Do you have a couple in your life, maybe friends, relatives or coworkers, which you truly believe will be together forever? I do. I sometimes wonder how they do it. How do they make a relationship, which has so much potential to be complicated, seem almost effortless? And more importantly, how do they maintain that aura?
They are the couple you want to be. They're best friends, so they have this sweet and almost secret quality and language that you can't quite grasp, but it's obvious to everyone around them that they have passion for each other, too. I love meeting couples that say they married their best friend and you can actually believe them. It only makes sense that the person you share a bed, finances, your morning breath and your life with would be your best friend. But it's great to find out that some couples manage to stay that way.
When one of these perfect couples breaks the news that they're splitting, it's like you just witnessed the Easter Bunny being shot point blank in a dark alley. You can't sleep, eat or get off your couch for a week. You feel like you are the one breaking up and your entire idea of what the perfect relationship was ... is shattered, because if they can't make it, none of us can. All hope is lost.
Being witness to your ‘perfect couple's' separation can fling you into a fit of mild depression and make you question whether falling for anyone at all is a good plan. It's too hard to envy an image of perfection only to see it falter and fail.
It's so hard to see people whose relationship you held on a pedestal take a flying leap from grace because we want so badly to believe that it's possible, maybe not even that hard, to live with and love someone for 60-plus years, nature willing. We want to believe it can happen for us too.
On top of it, everyone thinks that if they are even relatively close to a couple, they know each and every minute detail that goes on behind closed doors. We make judgments and assumptions about why things are or are not going well. We think we'd know if they were going to split.
The truth is no one outside of the two people choosing to end their relationship knows a damn thing. Maybe what the rest of the world saw as love was really carefully bottled years of resentment and frustration over God knows what that finally became too much. Divorce and break-ups aren't fun, but they're better than homicide, or spending your life faking commitment and love. So what is there to learn from the couples we envy, and what can we learn from the ones who end up apart?
It's difficult to think of spending the rest of your life committed to one person. Loving them when you don't feel like it, forgiving them when you'd rather hold a grudge and all the while trying to avoid being caught in the death clutches of monotony. But when you meet these perfect couples, it's not so difficult to imagine.
The perfect couples you know are probably still together because they have learned that there is no "perfect" and that you can love someone and still have bad days, fights, and be angry. What matters is the part where you come back and forgive if need be, or be forgiven, that you say something rather than nothing, and that you know when to bend and when to push. That you love in spite of each others flaws.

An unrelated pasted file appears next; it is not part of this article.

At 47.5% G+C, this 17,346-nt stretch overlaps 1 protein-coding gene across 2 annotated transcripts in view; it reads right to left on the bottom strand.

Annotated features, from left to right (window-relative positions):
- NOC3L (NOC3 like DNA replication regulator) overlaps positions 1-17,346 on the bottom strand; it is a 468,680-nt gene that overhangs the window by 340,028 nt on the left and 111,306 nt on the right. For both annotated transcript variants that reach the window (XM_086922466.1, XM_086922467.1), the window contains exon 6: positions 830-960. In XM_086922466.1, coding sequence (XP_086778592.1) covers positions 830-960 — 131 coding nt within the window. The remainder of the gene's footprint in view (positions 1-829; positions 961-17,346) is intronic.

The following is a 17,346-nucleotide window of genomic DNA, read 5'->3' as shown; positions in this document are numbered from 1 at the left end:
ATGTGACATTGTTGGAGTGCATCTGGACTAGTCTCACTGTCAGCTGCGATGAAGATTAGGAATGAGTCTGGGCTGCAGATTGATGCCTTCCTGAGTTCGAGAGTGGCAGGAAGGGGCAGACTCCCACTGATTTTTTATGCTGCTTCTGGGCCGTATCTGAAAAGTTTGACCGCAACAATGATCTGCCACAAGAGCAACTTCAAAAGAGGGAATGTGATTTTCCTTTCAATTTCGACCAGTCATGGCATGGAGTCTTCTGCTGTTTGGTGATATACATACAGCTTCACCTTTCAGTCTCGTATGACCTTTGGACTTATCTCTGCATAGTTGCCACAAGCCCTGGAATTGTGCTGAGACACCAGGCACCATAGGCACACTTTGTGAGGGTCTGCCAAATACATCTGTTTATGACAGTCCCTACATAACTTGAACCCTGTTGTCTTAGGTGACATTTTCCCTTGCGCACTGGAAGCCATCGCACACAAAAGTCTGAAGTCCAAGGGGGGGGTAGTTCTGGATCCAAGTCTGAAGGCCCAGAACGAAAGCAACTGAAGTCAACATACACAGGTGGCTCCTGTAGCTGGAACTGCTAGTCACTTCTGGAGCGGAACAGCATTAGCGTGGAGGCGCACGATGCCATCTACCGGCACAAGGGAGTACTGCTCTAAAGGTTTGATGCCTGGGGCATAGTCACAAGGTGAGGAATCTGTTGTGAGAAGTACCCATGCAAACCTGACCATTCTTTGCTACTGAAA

It's just that simple, right?
Take your own relationship and avoid reaching for the perfection you think you see in others and instead find what works best here in the land of reality. I do want to be best friends with the person I marry, because I can't imagine agreeing to marry anyone else.
I'd like to think that perfection is somewhere within my grasp, but that's ridiculous.
We're all flawed, yes, even me.
Bad couples split and much to our dismay, couples we thought would stand the test of time split, too. We are complicated creatures and making the choice to spend our lives with another complicated creature is not a job for the faint of heart. But we take that leap knowing all the possible consequences because we want to be with our best friend, the one we love.
No, the OnMilwaukee.com sex columnist's real name is not Sarah Foster. (Foster is the model/actress that played an ex-lover of Vincent Chase in the first season of "Entourage.") In reality, our sex columnist is a Wisconsin native with a degree in journalism and a knack for getting people to talk to her.
Sarah never considered herself an "above average" listener. Others, however, seem to think differently. Perhaps she has a sympathetic tone or expression that compels people to share their lives and secrets with her despite how little they know her. Everyone from the girl that does her hair to people in line at the grocery store routinely spill the details of their lives and relationships to Sarah, unprompted but typically not unwanted. It’s strange to her that people would do this, but she doesn’t mind. Sarah likes that she can give advice even if it is to complete strangers.
So why the pseudonym? Simple. People tell Sarah these things because for some reason they trust her. They believe she cares and therefore will keep their secrets in a locked vault the same way a best friend or therapist would. Sarah won't name names, but that vault is now unlocked.